As people move into months of sheltering in place, many are doubling down on cooking at home. But not everyone is always happy about it. Today, a company that makes products that can help them bypass at least some of that effort but still eat nutritiously is announcing a fundraising to continue growing its business.
YFood, a Munich-based startup that creates and sells complete-nutrition drinks, drink powders and snack bars, has raised €15 million (around $16 million), money that it plans to use to continue investing in product development and more innovative distribution of its food.
The investment is being led by Felix Capital, the London firm that has been investing big in direct-to-consumer startups as part of a bigger e-commerce push. Strategically, New Zealand-based global dairy co-operative Fonterra is also participating in this round, along with previous investors Five Seasons Ventures and New Ground Ventures.
The company is not disclosing its valuation but we understand that it’s in the region of $100 million and — as has been the case for other startups — was not impacted by COVID-19. Notably, much of its previous fundraising — €5 million before now — is still in the bank because the startup is already profitable, having grown revenues by more than 300% in the last year.
Based out of Munich, Germany, and strongest in the DACH region of Germany, Austria and Switzerland, YFood has started to expand to more European countries and is investing in boosting its online presence, which already has some 200,000 customers; and to grow relationships with retail partners that can help with delivery.
While focusing on distribution is key for any D2C e-commerce startup at all times, it’s especially key at the moment, as a result of how much business-as-usual has been disrupted — and not “disrupted” in a good way, even though that has been something regularly celebrated in the tech world.
Prior to the coronavirus pandemic, YFood had been selling through 13,000 retailers, and also had a business of selling its products via vending machines as well (another retail channel that I imagine will be hard-hit by the current public health crisis).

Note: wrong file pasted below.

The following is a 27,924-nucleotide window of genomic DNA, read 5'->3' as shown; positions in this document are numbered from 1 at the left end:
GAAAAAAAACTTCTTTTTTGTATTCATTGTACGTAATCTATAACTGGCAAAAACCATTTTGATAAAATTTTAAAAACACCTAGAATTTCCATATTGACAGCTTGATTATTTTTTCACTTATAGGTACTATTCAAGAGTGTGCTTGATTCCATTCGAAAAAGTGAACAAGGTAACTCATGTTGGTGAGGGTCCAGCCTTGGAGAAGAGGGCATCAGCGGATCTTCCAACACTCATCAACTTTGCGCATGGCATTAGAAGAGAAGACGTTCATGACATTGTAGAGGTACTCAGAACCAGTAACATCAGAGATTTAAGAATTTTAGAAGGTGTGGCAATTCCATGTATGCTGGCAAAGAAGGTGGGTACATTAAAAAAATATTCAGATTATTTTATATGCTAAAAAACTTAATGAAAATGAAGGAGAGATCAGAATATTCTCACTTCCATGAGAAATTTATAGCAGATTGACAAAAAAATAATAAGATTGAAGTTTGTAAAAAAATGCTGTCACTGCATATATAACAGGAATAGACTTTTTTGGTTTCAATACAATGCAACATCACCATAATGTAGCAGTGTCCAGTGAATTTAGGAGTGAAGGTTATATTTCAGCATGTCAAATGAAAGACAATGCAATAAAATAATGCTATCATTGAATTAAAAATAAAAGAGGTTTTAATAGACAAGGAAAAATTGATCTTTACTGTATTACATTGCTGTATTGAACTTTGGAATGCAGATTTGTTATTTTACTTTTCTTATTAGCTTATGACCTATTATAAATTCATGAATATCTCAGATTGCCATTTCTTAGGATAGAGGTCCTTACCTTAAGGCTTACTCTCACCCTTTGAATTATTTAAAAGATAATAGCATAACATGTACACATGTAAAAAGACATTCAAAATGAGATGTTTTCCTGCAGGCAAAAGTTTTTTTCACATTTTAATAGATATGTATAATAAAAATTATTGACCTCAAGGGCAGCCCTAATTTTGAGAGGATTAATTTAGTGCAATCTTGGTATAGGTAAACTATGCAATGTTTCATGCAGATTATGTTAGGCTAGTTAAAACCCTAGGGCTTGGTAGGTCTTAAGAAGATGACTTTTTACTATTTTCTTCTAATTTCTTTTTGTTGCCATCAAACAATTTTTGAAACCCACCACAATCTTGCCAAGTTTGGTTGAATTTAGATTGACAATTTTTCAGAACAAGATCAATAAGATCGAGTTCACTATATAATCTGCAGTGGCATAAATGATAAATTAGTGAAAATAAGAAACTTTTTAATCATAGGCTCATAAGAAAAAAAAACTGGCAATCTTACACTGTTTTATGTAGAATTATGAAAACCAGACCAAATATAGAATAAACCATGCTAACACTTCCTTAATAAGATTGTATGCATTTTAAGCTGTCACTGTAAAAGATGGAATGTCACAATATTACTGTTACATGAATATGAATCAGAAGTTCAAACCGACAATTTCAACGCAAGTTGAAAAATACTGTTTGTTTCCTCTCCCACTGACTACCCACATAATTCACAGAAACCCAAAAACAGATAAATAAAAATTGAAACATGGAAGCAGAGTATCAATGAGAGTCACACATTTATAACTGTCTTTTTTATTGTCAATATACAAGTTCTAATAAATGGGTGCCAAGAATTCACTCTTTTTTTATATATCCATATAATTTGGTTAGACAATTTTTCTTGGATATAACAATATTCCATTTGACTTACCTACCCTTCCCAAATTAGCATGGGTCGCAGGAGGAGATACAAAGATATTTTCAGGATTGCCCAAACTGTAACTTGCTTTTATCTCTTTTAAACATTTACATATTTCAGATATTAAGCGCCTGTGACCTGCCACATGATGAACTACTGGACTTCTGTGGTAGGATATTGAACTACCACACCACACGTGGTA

But just as a would-be competitor like Soylent was borne out of the founder’s own need for fast nutrition at a time when he was working hard in the tech industry and didn’t love to cook and eat, those vending machines were actually the fillip for starting YFood, co-founders Ben Kremer and Noël Bollmann told me in an interview this week.
The two had been working in investment banking, and working late hours, they found that there were precious few options for them when they got hungry and needed sustenance fast.
“We had a problem we were solving for ourselves,” Bollmann said. “All there was were candy machines and the choice was Snickers or crisps. We couldn’t understand why fast eating always had to be unhealthy. That was the inspiration.”
The company’s next steps are likely to involve creating a wider range of products that bring in more savoury options for getting their complete nutrition — since not everyone has a sweet tooth or wants a candy bar or milkshake replacement. And much further down the line, it’s potentially going to consider how to better make itself accessible and used to populations who would be unlikely to ever consider having meals-in-a-drink but might love the idea of adding something to what they’re already eating to give it a nutrition boost, not unlike a vitamin supplement.
“We have never tried to attack the social aspect of cooking,” said Kremer. “Our products shouldn’t replace good meals. This is about tackling unhealthy eating habits, and providing solutions that are affordable to meet the demands of that product category.”
Like many other startups and food businesses, YFood has been stepping up its own efforts to provide supplies to frontline workers. In its case it has so far donated €100,000 worth of ready-to-drink meals to medical staff currently very short on time to shop, cook and eat.
Updated to clarify details on valuation, specifically to correct the characterization that it was a ‘flat’ round.